HHC Drug Test: Can You Pass A Drug Test With HHC?

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Suppose you're a cannabis user who enjoys the psychoactive effects of THC but has to undergo drug testing for school, work, or other personal reasons. In that case, you may have encountered HHC products that claim to provide a similar high to THC but aren't detectable on your standard drug test.

Unfortunately, there's no guarantee that you can have your cake and eat it with HHC.

HHC products are new to the scene, and there's very little research on the safety of HHC and the extent of its effects, so we'll do our best to compile the research surrounding whether HHC's metabolites are detected on drug tests.

Key Takeaways:

  • HHC or hexahydrocannabinol is a hydrogenated form of the THC cannabinoid.

  • The effects of HHC and THC are nearly identical, but HHC is slightly less potent, producing mellower effects in most users.

  • The most common form of drug testing is the urine test which detects metabolites of elicit compounds (THC metabolite)—it doesn't differentiate between hemp-derived cannabinoids and marijuana-derived cannabinoids.

  • THC breaks down into 11-hydroxy-THC, and HHC turns into 11-hydroxy-HHC. Because these two metabolites are similar, some drug tests can't tell the difference.

  • Cannabinoids are stored in the body's fat cells and can remain in one's system for up to 4 weeks after the last use. You should abstain from all psychoactive cannabinoid use if you have an upcoming drug test.

What Exactly Is HHC?

HHC stands for hexahydrocannabinol.

It's essentially the THC molecule that has its carbon double bonds replaced with hydrogen molecules in its chemical structure through hydrogenation.

HHC was first synthesized by the American chemist Dr. Roger Adams in 1944 using THC found in marijuana plants—but it can be done with hemp-derived THC, which is what many of the HHC products found on the market are made from, although HHC has been found naturally in trace amounts in high-potency cannabis Sativa plants [1].

HHC is a semi-synthetic cannabinoid requiring a chemical reaction to transform the THC molecule through a process similar to how we get margarine from vegetable oil.

The HHC cannabinoid derived from hemp is becoming a popular compound for its THC-like effects while still abiding by legal federal guidelines. Some people also will use HHC products instead of THC, claiming it doesn't produce a positive drug test result—but that may not be entirely true.

What's The Difference Between HHC And THC?

HHC and THC are cannabinoids found in the cannabis Sativa plant with very many similarities and some key differences, including:

  • Delta-9 THC is found more abundantly in cannabis Sativa plants—up to 30% in high-potency marijuana strains and up to 0.3% in the hemp plant—while HHC is found in very small quantities.

  • HHC is THC without any double carbon bonds in its chemical structure. Instead, it's replaced with hydrogen.

  • The hydrogenation process gives HHC a much longer shelf life than these compounds. THC naturally degrades into CBN (cannabinol), while HHC is nearly apocalypse-proof, thanks to the stable hydrogen bonds.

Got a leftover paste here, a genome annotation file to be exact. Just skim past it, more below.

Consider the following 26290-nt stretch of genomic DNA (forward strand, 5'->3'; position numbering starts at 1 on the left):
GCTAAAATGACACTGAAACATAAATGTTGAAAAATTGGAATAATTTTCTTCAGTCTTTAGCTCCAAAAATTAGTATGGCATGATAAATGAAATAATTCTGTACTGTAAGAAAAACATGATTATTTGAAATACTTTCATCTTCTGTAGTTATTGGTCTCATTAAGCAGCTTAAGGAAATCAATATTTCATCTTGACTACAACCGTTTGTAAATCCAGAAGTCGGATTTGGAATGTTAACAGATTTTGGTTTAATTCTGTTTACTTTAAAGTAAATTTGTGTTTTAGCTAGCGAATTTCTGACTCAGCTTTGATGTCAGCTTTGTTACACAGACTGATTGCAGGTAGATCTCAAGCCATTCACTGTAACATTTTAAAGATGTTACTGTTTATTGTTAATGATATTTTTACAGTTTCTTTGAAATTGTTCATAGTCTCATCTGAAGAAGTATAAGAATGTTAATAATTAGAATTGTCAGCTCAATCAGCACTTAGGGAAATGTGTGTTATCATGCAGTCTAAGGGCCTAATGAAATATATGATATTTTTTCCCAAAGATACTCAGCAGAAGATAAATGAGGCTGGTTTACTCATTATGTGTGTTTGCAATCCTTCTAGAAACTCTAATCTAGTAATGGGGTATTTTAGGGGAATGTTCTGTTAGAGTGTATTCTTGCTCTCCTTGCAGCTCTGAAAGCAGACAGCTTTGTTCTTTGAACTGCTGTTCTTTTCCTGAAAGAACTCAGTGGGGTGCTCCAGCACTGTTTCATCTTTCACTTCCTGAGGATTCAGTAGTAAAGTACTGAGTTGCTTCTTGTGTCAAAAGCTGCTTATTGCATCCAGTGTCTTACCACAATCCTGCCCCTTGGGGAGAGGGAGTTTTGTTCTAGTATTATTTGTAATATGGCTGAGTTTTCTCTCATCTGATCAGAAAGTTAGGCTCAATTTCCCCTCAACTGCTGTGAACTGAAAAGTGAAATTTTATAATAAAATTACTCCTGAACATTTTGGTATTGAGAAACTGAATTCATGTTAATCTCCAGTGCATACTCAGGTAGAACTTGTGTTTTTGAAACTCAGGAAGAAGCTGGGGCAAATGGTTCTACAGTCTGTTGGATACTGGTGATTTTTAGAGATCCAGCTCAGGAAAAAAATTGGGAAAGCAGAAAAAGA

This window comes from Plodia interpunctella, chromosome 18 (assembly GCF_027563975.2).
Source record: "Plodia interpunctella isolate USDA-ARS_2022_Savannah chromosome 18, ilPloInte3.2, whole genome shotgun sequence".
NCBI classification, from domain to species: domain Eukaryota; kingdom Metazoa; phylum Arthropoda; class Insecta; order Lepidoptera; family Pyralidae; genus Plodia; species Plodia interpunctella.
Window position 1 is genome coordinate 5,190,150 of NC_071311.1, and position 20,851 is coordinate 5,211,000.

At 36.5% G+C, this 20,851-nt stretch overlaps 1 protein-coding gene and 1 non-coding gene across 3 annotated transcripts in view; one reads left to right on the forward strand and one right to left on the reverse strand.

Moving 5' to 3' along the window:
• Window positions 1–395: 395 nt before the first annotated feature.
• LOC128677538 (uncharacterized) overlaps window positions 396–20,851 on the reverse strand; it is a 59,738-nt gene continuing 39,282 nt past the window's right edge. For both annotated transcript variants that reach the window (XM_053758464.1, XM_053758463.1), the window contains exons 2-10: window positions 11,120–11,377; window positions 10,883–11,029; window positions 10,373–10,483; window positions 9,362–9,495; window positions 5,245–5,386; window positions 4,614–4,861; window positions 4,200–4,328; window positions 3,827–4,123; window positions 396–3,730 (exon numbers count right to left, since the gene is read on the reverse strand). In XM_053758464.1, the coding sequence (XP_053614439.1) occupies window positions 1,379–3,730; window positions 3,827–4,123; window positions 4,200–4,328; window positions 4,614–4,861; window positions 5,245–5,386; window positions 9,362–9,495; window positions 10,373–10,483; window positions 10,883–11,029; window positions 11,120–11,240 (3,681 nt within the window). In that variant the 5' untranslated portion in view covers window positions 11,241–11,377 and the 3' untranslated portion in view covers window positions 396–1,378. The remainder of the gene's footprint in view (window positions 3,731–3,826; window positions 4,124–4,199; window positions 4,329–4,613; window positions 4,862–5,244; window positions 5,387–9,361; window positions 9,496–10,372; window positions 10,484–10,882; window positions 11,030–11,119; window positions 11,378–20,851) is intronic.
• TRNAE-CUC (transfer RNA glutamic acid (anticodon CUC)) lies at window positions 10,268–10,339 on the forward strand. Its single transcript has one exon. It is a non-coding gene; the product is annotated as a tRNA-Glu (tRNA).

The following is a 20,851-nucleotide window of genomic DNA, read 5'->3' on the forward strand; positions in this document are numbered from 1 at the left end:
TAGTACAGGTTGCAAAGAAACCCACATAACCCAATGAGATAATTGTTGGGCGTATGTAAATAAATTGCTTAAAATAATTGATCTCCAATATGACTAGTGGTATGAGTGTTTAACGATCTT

• HHC is about 20% less potent than delta-9 THC yet slightly more potent than delta-8 THC.

  • There isn't as much research surrounding HHC as THC, so much of the known effects and safety collected on the compound are largely anecdotal evidence.

  • HHC isn't as abundant on the market because it's not as well known and takes more effort to produce in more significant quantities.

HHC and THC have very similar chemical structures. Still, HHC has subtle differences that change the binding affinity to receptors in the endocannabinoid system and pain receptors.

Many people enjoy using HHC products to achieve effects similar to THC from marijuana, but because of its weaker strength, it's less prone to feelings of anxiety, paranoia, and drowsiness.

HHC can also be more accessible to people who live in states where recreational marijuana isn't legal. HHC can be harvested from hemp-derived THC molecules, so it's technically legal on a federal level.

How Do Drug Tests Work?

Drug tests are often requested for specific jobs, insurance claims after a car accident, or for participating in sports leagues.

But how exactly do they work?

The most common drug tests involve urine samples that are analyzed for the presence of certain substances like marijuana, cocaine, amphetamines, and opiates. However, some tests detect other drugs like psychedelic and prescription medications.

Urine drug tests are the preferred testing method as they're relatively easy to obtain and give fairly accurate results. But there are other options for detecting the presence of drugs in one's body, such as hair or blood tests—but these requests tend to be rare.

Urine drug tests can detect the presence of metabolites—the breakdown products of drugs that remain in the body after the effects have worn off.

Specific metabolites can remain in the body for days and even weeks after drug use, which makes it an effective way to screen for recent substance use.

While the urine drug test is popular for its accessibility and high accuracy rate, false positives or negatives occasionally occur due to incorrect sample collection or contamination during testing.